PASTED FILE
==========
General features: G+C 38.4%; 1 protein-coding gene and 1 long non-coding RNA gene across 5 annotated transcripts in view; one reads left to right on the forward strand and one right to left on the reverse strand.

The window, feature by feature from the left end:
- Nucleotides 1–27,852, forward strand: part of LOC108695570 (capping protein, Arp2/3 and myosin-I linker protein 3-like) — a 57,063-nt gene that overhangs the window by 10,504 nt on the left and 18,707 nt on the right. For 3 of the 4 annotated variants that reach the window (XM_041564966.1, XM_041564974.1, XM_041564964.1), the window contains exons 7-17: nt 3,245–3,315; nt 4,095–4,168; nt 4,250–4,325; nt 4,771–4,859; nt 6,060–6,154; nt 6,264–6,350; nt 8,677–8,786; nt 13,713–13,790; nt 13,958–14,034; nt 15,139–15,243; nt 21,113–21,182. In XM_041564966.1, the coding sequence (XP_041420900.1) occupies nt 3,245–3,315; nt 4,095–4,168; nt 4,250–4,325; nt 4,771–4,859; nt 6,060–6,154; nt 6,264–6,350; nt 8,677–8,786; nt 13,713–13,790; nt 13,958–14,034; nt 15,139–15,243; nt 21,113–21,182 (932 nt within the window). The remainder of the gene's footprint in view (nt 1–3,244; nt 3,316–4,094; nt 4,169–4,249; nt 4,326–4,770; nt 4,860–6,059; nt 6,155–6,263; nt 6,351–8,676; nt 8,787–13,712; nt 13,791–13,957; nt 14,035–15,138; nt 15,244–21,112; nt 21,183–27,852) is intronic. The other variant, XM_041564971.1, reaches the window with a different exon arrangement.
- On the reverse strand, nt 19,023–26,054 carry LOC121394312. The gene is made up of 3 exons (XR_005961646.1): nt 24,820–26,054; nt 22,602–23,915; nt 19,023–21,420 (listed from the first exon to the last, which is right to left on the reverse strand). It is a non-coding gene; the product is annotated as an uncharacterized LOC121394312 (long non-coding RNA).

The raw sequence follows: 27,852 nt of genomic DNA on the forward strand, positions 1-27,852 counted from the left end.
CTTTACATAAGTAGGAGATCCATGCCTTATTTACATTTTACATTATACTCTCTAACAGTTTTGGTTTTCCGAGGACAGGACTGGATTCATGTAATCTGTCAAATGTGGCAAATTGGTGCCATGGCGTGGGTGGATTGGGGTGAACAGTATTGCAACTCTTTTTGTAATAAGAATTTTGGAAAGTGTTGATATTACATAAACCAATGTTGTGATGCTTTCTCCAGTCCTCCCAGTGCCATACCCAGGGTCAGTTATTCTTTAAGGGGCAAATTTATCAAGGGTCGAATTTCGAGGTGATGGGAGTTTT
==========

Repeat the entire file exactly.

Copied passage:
General features: G+C 38.4%; 1 protein-coding gene and 1 long non-coding RNA gene across 5 annotated transcripts in view; one reads left to right on the forward strand and one right to left on the reverse strand.

The window, feature by feature from the left end:
- Nucleotides 1–27,852, forward strand: part of LOC108695570 (capping protein, Arp2/3 and myosin-I linker protein 3-like) — a 57,063-nt gene that overhangs the window by 10,504 nt on the left and 18,707 nt on the right. For 3 of the 4 annotated variants that reach the window (XM_041564966.1, XM_041564974.1, XM_041564964.1), the window contains exons 7-17: nt 3,245–3,315; nt 4,095–4,168; nt 4,250–4,325; nt 4,771–4,859; nt 6,060–6,154; nt 6,264–6,350; nt 8,677–8,786; nt 13,713–13,790; nt 13,958–14,034; nt 15,139–15,243; nt 21,113–21,182. In XM_041564966.1, the coding sequence (XP_041420900.1) occupies nt 3,245–3,315; nt 4,095–4,168; nt 4,250–4,325; nt 4,771–4,859; nt 6,060–6,154; nt 6,264–6,350; nt 8,677–8,786; nt 13,713–13,790; nt 13,958–14,034; nt 15,139–15,243; nt 21,113–21,182 (932 nt within the window). The remainder of the gene's footprint in view (nt 1–3,244; nt 3,316–4,094; nt 4,169–4,249; nt 4,326–4,770; nt 4,860–6,059; nt 6,155–6,263; nt 6,351–8,676; nt 8,787–13,712; nt 13,791–13,957; nt 14,035–15,138; nt 15,244–21,112; nt 21,183–27,852) is intronic. The other variant, XM_041564971.1, reaches the window with a different exon arrangement.
- On the reverse strand, nt 19,023–26,054 carry LOC121394312. The gene is made up of 3 exons (XR_005961646.1): nt 24,820–26,054; nt 22,602–23,915; nt 19,023–21,420 (listed from the first exon to the last, which is right to left on the reverse strand). It is a non-coding gene; the product is annotated as an uncharacterized LOC121394312 (long non-coding RNA).

The raw sequence follows: 27,852 nt of genomic DNA on the forward strand, positions 1-27,852 counted from the left end.
CTTTACATAAGTAGGAGATCCATGCCTTATTTACATTTTACATTATACTCTCTAACAGTTTTGGTTTTCCGAGGACAGGACTGGATTCATGTAATCTGTCAAATGTGGCAAATTGGTGCCATGGCGTGGGTGGATTGGGGTGAACAGTATTGCAACTCTTTTTGTAATAAGAATTTTGGAAAGTGTTGATATTACATAAACCAATGTTGTGATGCTTTCTCCAGTCCTCCCAGTGCCATACCCAGGGTCAGTTATTCTTTAAGGGGCAAATTTATCAAGGGTCGAATTTCGAGGTGATGGGAGTTTT